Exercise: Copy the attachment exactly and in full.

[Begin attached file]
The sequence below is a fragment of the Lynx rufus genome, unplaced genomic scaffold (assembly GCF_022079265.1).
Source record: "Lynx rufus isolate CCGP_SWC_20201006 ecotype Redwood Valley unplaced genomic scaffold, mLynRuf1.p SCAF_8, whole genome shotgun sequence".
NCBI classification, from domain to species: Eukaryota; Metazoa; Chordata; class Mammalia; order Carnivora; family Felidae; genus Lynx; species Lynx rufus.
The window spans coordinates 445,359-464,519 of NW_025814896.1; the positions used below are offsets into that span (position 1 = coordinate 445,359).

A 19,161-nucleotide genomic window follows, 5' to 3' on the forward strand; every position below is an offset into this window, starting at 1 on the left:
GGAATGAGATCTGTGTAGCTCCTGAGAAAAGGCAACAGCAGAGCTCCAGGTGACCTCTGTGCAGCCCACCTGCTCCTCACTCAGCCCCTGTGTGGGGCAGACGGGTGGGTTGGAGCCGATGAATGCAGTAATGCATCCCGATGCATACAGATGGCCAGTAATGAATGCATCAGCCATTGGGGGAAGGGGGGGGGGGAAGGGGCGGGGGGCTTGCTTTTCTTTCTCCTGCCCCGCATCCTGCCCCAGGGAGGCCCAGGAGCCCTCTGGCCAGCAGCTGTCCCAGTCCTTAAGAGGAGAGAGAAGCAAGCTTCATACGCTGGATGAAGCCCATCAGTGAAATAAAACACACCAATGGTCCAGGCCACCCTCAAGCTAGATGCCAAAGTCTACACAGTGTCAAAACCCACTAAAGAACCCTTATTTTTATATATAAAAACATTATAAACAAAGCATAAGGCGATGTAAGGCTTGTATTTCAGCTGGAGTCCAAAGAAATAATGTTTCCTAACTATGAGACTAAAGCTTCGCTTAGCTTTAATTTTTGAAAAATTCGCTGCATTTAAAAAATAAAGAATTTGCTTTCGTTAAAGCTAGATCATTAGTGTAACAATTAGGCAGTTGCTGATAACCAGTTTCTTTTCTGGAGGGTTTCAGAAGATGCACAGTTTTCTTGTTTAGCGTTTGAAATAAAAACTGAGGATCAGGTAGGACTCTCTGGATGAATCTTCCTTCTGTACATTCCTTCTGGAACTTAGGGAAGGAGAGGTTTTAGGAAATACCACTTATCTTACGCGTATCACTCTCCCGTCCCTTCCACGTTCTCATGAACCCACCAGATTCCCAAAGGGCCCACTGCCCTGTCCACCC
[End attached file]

The sequence below is a fragment of the Lynx rufus genome, unplaced genomic scaffold (assembly GCF_022079265.1).
Source record: "Lynx rufus isolate CCGP_SWC_20201006 ecotype Redwood Valley unplaced genomic scaffold, mLynRuf1.p SCAF_8, whole genome shotgun sequence".
NCBI classification, from domain to species: Eukaryota; Metazoa; Chordata; class Mammalia; order Carnivora; family Felidae; genus Lynx; species Lynx rufus.
The window spans coordinates 445,359-464,519 of NW_025814896.1; the positions used below are offsets into that span (position 1 = coordinate 445,359).

A 19,161-nucleotide genomic window follows, 5' to 3' on the forward strand; every position below is an offset into this window, starting at 1 on the left:
GGAATGAGATCTGTGTAGCTCCTGAGAAAAGGCAACAGCAGAGCTCCAGGTGACCTCTGTGCAGCCCACCTGCTCCTCACTCAGCCCCTGTGTGGGGCAGACGGGTGGGTTGGAGCCGATGAATGCAGTAATGCATCCCGATGCATACAGATGGCCAGTAATGAATGCATCAGCCATTGGGGGAAGGGGGGGGGGGAAGGGGCGGGGGGCTTGCTTTTCTTTCTCCTGCCCCGCATCCTGCCCCAGGGAGGCCCAGGAGCCCTCTGGCCAGCAGCTGTCCCAGTCCTTAAGAGGAGAGAGAAGCAAGCTTCATACGCTGGATGAAGCCCATCAGTGAAATAAAACACACCAATGGTCCAGGCCACCCTCAAGCTAGATGCCAAAGTCTACACAGTGTCAAAACCCACTAAAGAACCCTTATTTTTATATATAAAAACATTATAAACAAAGCATAAGGCGATGTAAGGCTTGTATTTCAGCTGGAGTCCAAAGAAATAATGTTTCCTAACTATGAGACTAAAGCTTCGCTTAGCTTTAATTTTTGAAAAATTCGCTGCATTTAAAAAATAAAGAATTTGCTTTCGTTAAAGCTAGATCATTAGTGTAACAATTAGGCAGTTGCTGATAACCAGTTTCTTTTCTGGAGGGTTTCAGAAGATGCACAGTTTTCTTGTTTAGCGTTTGAAATAAAAACTGAGGATCAGGTAGGACTCTCTGGATGAATCTTCCTTCTGTACATTCCTTCTGGAACTTAGGGAAGGAGAGGTTTTAGGAAATACCACTTATCTTACGCGTATCACTCTCCCGTCCCTTCCACGTTCTCATGAACCCACCAGATTCCCAAAGGGCCCACTGCCCTGTCCACCC